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Cognitive processes for localizing roosts in free-ranging bats

  • Bats spend half of their life at roosting sites. Hence, exploring for potential roosts is an essential task for their survival, especially for those species which switch roosts regularly, such as several temperate bat species. However, localizing new roosts is a difficult task due to bats’ sensory limitations (e.g., vision, echolocation range). To compensate such constrains, it has been hypothesized that bats rely on cognitive processes like associative learning, spatial memory, social information use and memory retention for an efficient roost localization. However, no previous study has assessed these cognitive skills under natural conditions. The aim of my thesis was to assess how individually RFID-marked, free-ranging bats use different cognitive processes when localizing suitable day roosts. For this purpose, I used a pairwise roost-quality (suitable vs. unsuitable) choice experiment with automatic monitoring and assessed bats’ cognitive processes according to different cues available. Cues were echo-reflective (spectral signature of boxes), spatial (position of the box within the experimental pair) and social (presence of conspecific at roosts), each one linked to a different cognitive process. I found that Bechstein’s bats (Myotis bechsteinii) used associative learning to discriminate between suitable and unsuitable newly placed boxes according to their echo-reflective cues. However, when individuals returned to known suitable roosts, they relied more on spatial memory to localize them. This was evidenced by the higher proportion of visits to the unsuitable boxes after swapping box positions within the same experimental pairs. When social cues were available, bats discovered a higher number of suitable roosts and re-localized previously occupied roosts more accurately. Taken together, Bechstein’s bats used multiple cognitive processes and prioritized one process over another depending on the relevance of the cues and search context. Memory retention of the learned association was analyzed one year later, after the bats had returned to their breeding sites from their hibernacula. I found no evidence that individuals remembered the association between roosts’ suitability and their respective echo-reflective cue. The lack of memory retention could be attributed to hibernation or the duration of the period that the bats spent away from their summer habitat without the opportunity to reinforce the association contingencies. Nevertheless, bats quickly relearned the same association in a short period of time. This emphasizes the high behavioral flexibility of the bats. Given the ability of Bechstein’s bats to quickly learn to discriminate roosts based on their external echo-reflective cue via associative learning, I investigated whether the use of echo-reflective cues improves box detectability and further occupancy. This was also assessed in free-ranging Natterer’s (Myotis nattereri) bats and the brown long-eared bats (Plecotus auritus). I found that the use of echo-reflective cues did not improve the detectability and occupancy of newly placed boxes despite the previous experience of the colonies with such cues. There were differences among species in the number of discovered boxes, visits and roosting days. These differences could be related to the species-specific explorative behavior and roost-switching behavior. Box supplementations programs aimed to conserve or relocate bat colonies should consider these behaviors to increase their likelihood of success even when bat colonies are used to roosting in artificial shelters. My research underlined the importance of evaluating multiple cues under natural conditions to understand how natural selection has shaped the cognitive process used for localizing resources. Cognitive field studies are logistically challenging given the number of factors to control. However, automatic monitoring techniques like the one used in this study give the possibility to deepen the understanding of the cognitive ecology of animals. I finally discuss two venues of further research to understand the spread of information within colony members about novel roosts and the recruitment dynamic to novel roosts.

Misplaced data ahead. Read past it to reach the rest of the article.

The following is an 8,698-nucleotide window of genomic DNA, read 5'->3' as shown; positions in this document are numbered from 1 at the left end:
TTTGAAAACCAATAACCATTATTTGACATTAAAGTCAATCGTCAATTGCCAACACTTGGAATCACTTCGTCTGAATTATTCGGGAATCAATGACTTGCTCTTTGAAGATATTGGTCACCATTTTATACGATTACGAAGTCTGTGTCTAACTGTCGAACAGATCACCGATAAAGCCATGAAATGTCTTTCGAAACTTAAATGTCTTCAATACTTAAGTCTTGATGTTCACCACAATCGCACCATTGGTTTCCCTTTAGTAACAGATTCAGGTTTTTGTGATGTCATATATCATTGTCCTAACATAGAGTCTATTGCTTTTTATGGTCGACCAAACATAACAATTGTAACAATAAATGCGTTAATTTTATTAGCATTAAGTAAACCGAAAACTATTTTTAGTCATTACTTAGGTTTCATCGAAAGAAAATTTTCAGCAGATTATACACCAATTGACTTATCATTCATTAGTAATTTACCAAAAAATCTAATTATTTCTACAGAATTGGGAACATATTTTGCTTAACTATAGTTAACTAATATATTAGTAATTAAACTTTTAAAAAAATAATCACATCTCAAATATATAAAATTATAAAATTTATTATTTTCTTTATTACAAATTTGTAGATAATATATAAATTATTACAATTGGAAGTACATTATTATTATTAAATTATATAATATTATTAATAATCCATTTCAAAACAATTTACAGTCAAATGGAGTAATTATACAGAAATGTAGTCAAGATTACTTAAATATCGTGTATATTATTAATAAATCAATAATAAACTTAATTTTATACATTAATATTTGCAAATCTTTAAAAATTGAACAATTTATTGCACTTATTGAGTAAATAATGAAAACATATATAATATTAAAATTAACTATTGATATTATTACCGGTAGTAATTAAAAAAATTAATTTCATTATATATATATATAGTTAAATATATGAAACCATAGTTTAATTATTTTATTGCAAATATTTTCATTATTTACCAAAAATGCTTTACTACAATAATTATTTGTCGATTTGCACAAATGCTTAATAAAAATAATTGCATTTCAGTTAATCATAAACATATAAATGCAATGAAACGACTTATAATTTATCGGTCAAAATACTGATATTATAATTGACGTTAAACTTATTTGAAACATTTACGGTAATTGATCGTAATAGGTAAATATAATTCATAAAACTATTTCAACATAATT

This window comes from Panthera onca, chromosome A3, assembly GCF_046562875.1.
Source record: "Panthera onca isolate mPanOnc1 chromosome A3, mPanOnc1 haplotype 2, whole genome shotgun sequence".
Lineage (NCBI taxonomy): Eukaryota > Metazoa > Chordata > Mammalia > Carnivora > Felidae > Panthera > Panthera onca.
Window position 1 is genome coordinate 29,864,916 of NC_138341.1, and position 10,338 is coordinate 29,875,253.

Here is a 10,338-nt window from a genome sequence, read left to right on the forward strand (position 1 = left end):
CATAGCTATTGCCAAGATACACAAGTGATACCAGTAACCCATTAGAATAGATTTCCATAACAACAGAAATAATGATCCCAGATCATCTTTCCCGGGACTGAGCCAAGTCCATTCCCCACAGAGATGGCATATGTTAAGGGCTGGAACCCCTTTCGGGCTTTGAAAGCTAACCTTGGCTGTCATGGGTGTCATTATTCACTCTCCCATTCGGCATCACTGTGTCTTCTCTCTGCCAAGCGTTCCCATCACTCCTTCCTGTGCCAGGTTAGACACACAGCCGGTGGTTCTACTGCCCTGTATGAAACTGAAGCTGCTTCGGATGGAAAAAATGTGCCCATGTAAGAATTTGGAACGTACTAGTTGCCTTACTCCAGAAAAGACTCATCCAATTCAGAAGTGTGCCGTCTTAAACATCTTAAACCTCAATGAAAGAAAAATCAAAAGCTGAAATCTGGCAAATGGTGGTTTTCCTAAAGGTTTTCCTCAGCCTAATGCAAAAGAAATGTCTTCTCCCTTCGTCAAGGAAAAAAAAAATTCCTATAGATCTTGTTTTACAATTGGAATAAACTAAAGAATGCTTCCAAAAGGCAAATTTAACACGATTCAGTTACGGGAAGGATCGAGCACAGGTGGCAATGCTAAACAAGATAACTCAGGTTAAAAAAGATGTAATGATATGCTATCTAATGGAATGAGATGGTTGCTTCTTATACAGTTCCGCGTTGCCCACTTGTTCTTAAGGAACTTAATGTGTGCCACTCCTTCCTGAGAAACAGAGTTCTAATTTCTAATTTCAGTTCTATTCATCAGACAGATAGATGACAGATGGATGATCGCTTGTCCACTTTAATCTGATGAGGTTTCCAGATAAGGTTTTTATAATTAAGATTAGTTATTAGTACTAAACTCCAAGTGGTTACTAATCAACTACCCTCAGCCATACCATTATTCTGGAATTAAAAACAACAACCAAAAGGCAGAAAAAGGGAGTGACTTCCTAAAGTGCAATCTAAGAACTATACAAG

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Author:Dr. rer. nat. Jesús Rafael Hernández-MonteroORCiD
Title Additional (German):Kognitive Prozesse zur Lokalisierung von Schlafplätzen in freilaufenden Fledermäusen
Referee:Prof. Dr. Gerald Kerth, Prof. Dr. Peter M. Kappeler
Advisor:Prof. Dr. Gerald Kerth
Document Type:Doctoral Thesis
Year of Completion:2020
Date of first Publication:2021/04/20
Granting Institution:Universität Greifswald, Mathematisch-Naturwissenschaftliche Fakultät
Date of final exam:2020/12/11
Release Date:2021/04/20
GND Keyword:Associative learning, Bat behavior, Cognition, Social information use, Spatial memory
Faculties:Mathematisch-Naturwissenschaftliche Fakultät / Zoologisches Institut und Museum
DDC class:500 Naturwissenschaften und Mathematik / 570 Biowissenschaften; Biologie